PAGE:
Amanda Hodgkinson grew up in a fishing village in England where her parents ran a secondhand book shop. She earned an MA in creative writing from the University of East Anglia. 22 Britannia Road is her first novel.
The Story: At the end of World War II, Polish exile Janusz Nowak has not seen his wife and son for six years when he learns they are alive in a refugee camp. Silvana and Aurek survived by living in the Polish forest for years, hunting rabbits and hiding from German soldiers. Janusz brings them to live with him in England, at 22 Britannia Road, but nothing is normal. Not only is the couple still recovering from the horrors of war, but they each possess new secrets. Can they confront what has happened in those missing years to salvage what is left of their fragile, broken family?
Pamela Dorman Books. 336 pages. $25.95. ISBN: 9780670022632
"Successfully weaving three narrative strands and three different viewpoints is a challenge to any novelist, let alone a tyro, but it's one that Amanda Hodgkinson meets with accomplishment. ... Silvana is utterly individual; one doesn't sympathise with some of her prickly or naive reactions, but one is forced to understand them and to long for her happiness." Rachel Hore
Washington Independent Review of Books
"Hodgkinson's description of post-war British austerity will come as a revelation to a generation that thinks it has it rough in a recession that would have passed for paradise in 1946. That people (in a nation that won the war!) could take such pleasure in a cup of tea, a dollop of jam, a day in the park, a ragged coat, a shot of whiskey or a ride in a third-hand car is a sobering reminder of a time of real want." Lawrence De Maria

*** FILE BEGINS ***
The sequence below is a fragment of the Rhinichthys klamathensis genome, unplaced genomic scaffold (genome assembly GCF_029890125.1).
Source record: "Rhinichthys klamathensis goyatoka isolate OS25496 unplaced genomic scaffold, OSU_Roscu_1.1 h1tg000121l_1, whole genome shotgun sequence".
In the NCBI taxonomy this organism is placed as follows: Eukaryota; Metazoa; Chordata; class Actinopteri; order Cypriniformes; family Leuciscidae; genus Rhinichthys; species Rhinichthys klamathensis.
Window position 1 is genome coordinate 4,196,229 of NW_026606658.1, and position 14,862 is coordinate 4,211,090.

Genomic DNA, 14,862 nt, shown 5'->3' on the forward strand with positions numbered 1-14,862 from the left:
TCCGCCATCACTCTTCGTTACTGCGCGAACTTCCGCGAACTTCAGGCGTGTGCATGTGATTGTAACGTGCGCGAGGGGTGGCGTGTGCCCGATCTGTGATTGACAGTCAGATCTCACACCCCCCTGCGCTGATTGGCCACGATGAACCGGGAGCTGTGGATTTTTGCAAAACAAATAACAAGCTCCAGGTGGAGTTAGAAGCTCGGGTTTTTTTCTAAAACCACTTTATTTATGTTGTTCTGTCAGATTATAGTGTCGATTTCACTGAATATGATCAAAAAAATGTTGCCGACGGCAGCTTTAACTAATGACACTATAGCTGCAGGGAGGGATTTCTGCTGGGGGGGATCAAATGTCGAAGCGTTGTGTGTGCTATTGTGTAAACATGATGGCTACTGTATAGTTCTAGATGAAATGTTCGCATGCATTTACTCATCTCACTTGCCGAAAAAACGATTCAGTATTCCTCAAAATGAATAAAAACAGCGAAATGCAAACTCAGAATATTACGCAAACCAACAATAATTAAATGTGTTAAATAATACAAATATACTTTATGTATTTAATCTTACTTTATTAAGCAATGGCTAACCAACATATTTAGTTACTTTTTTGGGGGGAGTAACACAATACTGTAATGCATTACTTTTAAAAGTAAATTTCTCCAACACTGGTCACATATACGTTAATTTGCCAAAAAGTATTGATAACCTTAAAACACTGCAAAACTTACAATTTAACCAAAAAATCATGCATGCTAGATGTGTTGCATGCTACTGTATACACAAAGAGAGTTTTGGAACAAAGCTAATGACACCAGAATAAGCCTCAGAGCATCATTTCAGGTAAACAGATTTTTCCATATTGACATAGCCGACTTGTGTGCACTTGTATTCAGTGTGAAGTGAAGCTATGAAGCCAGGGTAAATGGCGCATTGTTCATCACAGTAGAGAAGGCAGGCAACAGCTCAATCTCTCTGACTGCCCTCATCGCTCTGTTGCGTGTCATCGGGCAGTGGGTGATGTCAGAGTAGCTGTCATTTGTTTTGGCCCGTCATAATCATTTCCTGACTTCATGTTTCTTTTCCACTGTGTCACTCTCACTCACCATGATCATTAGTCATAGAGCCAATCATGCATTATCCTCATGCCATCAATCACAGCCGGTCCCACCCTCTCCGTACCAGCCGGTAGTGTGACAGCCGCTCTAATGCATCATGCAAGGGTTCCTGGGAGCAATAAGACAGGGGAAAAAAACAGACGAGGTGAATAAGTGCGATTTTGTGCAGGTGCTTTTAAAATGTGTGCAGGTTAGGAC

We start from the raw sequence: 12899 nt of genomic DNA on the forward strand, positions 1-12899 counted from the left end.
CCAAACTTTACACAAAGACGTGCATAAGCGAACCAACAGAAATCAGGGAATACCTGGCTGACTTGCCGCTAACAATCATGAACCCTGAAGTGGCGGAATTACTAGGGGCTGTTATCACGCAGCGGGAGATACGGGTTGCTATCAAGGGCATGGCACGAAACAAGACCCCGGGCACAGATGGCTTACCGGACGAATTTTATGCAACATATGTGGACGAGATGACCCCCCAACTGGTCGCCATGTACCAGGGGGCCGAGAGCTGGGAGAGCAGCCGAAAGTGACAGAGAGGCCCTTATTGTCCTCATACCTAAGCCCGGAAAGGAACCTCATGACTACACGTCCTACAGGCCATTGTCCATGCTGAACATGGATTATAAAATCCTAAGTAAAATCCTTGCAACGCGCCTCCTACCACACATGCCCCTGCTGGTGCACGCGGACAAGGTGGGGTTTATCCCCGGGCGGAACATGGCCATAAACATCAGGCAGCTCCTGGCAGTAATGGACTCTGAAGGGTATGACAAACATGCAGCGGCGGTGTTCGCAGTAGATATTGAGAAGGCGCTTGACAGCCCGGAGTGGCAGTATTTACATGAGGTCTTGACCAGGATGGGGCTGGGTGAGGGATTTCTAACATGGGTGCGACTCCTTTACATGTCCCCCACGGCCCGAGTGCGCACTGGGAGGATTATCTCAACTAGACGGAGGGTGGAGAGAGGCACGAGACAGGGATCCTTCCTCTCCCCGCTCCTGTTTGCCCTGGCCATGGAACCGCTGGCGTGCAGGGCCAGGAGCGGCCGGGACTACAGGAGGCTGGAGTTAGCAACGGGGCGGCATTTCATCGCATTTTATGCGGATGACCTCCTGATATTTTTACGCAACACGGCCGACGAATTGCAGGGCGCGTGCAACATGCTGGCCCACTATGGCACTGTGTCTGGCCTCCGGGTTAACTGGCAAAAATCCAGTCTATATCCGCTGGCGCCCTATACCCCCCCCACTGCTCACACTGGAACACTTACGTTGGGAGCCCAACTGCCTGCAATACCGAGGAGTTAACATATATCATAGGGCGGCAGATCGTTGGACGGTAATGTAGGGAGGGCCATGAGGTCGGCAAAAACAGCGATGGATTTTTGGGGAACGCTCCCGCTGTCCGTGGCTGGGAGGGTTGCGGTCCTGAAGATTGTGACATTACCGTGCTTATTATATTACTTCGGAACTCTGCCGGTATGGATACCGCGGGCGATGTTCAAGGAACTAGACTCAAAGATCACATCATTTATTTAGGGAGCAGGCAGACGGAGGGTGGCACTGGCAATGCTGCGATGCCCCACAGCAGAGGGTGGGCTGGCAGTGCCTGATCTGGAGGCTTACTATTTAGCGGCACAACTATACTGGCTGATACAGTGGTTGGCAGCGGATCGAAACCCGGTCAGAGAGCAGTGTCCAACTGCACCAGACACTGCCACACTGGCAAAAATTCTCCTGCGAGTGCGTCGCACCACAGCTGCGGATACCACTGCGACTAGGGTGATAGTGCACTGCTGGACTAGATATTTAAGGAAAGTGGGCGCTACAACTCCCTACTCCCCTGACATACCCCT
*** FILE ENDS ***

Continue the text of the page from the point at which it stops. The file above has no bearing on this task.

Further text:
NY Times Book Review
"It is Hodgkinson's portrait of the primal bond between mother and child, her visceral understanding of the gorgeous, terrible weight of love mothers must carry, war or no war, secret or no secret, that leaves an indelible impression." Sarah Towers
Financial Times (UK)
"[T]he passages that push the plot forward often feel dutiful, while more literary elements--such as the extended parallels between Janusz's garden and Aurek's forest--feel contrived. 22 Britannia Road deserves a warm welcome but with reservations--a sentiment that Janusz's neighbours would surely understand." Adrian Turpin
In a market saturated with war-era fiction, 22 Britannia Road stands out from the crowd. Silvana's struggles to keep her child alive and Janusz's attempts to reconnect with his son provide the book's most memorable scenes. Critics were split on Hodgkinson's use of flashbacks and multiple narratives; some felt they have a jolting effect on the reader. But all agreed "the strength of this novel lies in its characters" (Independent). Readers will root for the Nowak family and will hope they can build a future that is new, strong, and lasting.